Ross had his own theory to explain the events of the murder, its motive, execution and all other related factors and elements. There was nothing complicated about the theory, just an accounting that cast Lucas in the tale as an unwitting stalking horse. The theory began in the same place as the Crown’s story of the murders, with Gus Saunders’s need to remove Crater’s potential for testifying against him in the drug dealing case. But, as Ross reasoned things, Saunders had no idea where Crater and his prostitute girl friend were hiding out. The only person Saunders was aware of who stayed in touch with Crater was Arthur Lucas. Saunders cooked up a plot, putting a couple of his gangster heavies on Lucas’s tail when he set off on the drive on November 16 from Detroit to Toronto in Eloise Saunders’s Impala. The heavies hung in back of Lucas, trailing him as he led the way to 116 Kendal. They waited outside the house until Lucas finished his hours of drinking and planning with Crater and Newman, and finally left the apartment. With Lucas out of the way, the heavies went into the Kendal apartment where they stabbed and shot the pair inside. The bloody assignment carried out, they scrammed back to Detroit.
Ross developed an adjunct to his basic theory, an addition to his account of the murders that might be the ultimate persuader of Lucas’s innocence. The way Ross looked at the huge volume of evidence that the cops had gathered in the case, the killer or killers must have been efficient, ruthless and anonymous. But Lucas was none of those, not in relation to these murders. Anonymous? Just the opposite, Lucas was all too visible and identifiable. On the day of Crater’s and Newman’s murders, Lucas plastered his name all over Toronto. He signed it on the Waverley Hotel’s register, on the Waverly’s record of phone calls from the hotel to 116 Kendall Avenue, on another phone call on the same early morning from Kendall Avenue to Lucas’s duplex in Detroit. If he wasn’t making phone calls in his own name, then he was putting in appearances in person, as he did when he paid the thirty cent phone charge for two calls at the Waverley early on the Friday morning. What sort of assassin did these highly visible and traceable transactions make Lucas out to be? Just about the most careless assassin anyone could imagine. The cops were claiming that the actual killing of Crater and Newman, the slicing of their throats, must have been carried out by an expert in the arts of murder, but how could such an adjective as “expert” be applied to a man like Lucas who left clues to his identity strung out everywhere in his wake.
Ross had no independent evidence to support the notion of Lucas as a supremely inefficient villain, no witnesses who could testify from their own knowledge of Lucas as a dunderheaded murderer. But the facts of the case as the Crown put them together indicated by themselves that Lucas was no smoothie in the role of the imagined killer of his two friends.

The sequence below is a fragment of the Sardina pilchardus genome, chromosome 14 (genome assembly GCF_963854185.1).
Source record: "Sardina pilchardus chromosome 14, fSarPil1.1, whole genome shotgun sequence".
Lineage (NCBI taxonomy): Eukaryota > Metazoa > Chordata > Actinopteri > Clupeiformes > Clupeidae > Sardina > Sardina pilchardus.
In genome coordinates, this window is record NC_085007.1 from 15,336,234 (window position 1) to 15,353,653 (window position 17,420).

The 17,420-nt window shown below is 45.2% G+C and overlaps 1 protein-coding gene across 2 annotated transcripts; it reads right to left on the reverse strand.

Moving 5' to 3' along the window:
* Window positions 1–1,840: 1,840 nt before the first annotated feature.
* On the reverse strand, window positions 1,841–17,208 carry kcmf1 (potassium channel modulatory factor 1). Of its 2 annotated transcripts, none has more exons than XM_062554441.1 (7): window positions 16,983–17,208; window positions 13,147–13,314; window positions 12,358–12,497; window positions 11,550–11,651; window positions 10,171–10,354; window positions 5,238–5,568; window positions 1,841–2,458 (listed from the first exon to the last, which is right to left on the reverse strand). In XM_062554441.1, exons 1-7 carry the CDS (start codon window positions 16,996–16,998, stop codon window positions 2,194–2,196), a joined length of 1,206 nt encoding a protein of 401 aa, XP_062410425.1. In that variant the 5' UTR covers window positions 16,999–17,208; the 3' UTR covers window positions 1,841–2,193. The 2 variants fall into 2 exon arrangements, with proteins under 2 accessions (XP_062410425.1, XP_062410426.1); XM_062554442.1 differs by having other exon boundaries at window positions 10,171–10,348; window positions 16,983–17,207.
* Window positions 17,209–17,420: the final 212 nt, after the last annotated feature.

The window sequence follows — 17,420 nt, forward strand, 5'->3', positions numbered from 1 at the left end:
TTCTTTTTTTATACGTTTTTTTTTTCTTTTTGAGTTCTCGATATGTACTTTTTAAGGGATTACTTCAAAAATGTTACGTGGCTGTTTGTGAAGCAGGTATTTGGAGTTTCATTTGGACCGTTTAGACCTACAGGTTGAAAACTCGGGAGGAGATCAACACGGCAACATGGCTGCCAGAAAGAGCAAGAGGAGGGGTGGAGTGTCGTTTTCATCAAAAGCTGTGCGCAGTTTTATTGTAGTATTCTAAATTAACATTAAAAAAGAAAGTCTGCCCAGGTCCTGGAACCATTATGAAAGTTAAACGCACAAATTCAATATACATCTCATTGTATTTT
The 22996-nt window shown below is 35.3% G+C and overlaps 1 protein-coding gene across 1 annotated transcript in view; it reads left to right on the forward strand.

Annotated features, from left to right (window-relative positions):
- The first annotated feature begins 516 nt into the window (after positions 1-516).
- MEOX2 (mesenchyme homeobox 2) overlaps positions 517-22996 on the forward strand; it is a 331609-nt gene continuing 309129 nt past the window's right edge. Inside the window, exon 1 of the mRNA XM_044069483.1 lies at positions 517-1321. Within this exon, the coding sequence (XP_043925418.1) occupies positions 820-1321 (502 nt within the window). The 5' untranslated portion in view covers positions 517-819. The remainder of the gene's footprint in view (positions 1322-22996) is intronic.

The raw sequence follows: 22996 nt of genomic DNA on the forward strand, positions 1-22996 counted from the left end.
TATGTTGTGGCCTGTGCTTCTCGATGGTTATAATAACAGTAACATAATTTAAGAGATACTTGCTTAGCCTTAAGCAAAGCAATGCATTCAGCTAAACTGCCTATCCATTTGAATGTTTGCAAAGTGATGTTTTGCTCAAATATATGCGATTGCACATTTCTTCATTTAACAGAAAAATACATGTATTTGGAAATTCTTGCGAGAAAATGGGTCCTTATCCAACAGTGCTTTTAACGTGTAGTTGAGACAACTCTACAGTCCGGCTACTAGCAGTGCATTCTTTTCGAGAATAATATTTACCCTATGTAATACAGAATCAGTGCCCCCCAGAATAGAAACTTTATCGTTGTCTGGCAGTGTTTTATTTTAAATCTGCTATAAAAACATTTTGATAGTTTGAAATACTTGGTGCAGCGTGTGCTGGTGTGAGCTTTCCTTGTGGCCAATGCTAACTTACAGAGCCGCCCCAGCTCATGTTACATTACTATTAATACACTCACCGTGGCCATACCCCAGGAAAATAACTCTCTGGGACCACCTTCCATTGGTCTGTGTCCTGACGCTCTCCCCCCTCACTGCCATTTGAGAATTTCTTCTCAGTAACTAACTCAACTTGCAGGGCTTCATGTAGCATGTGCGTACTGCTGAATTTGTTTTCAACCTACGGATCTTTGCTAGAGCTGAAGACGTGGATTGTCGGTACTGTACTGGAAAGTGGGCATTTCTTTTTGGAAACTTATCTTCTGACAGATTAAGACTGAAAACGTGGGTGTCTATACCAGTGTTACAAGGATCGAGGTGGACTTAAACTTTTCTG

Ross wasn’t obliged, as counsel for the defence, to present an alternate theory of the murders, but it was straightforward enough for him to offer a different interpretation of the established facts. Overall what Ross intended to do in defending Lucas was to pick whatever holes he could find in the Crown’s case, then put Lucas on the witness stand and steer him through the story that the man had been telling so consistently and persuasively all along. Ultimately, as a final fillip, Ross would argue, weird and perverse as it might sound, that Lucas was too inept to fit the role of accomplished hitman.
The prosecution lavished forty thousand dollars on the case it compiled against Lucas, a sum that would bring a staggering 54 witnesses and 105 exhibits into the courtroom. Compared to this massive operation, Ross ran a stony broke defence. Though he was officially handling Lucas’s case as an agent of the province’s Legal Aid system, Legal Aid was as yet unfunded and provided no backup support in any form. Ross had no source of cash, and he knew he would likely emerge from the case even more destitute than he was when he took it on. Nevertheless he planned his defence on the scale he knew it required, developing ideas for witnesses as if he could actually afford the ideas and the witnesses. This was an approach that inevitably slammed him into disappointment and disillusion.
Typical of Ross’s poverty-stricken defence, his intention to call Paul Brown as a witness collapsed in fiasco. Paul Brown was the Cleveland pimp, a witness who might verify Lucas’s presence in the city on the Friday morning of the murder. Even though the two men never managed to hook up, Paul Brown might at least testify to an arrangement Lucas had made to call on Brown. Ross could make valuable use of Brown, but he had no funds to hire a lawyer or an investigator in Cleveland to locate the man on Ross’s behalf and ask him some questions. For sure, Ross couldn’t afford to drive to Cleveland and spend his own days searching for Brown.
Ross settled for working the long distance phone lines. But locating a black guy named Brown in the fairly populous city of Cleveland? An underworld figure? A pimp? A man who might not care to involve himself in a murder trial in Toronto? Ross realized the whole idea was pretty much preposterous, but he took a crack at getting Brown on the line. In phone calls more hilarious than helpful, Ross hit a bunch of dead ends in his run through the “P. Browns” in the Cleveland phone book. As far as Ross could tell, he never came close to reaching the man in person.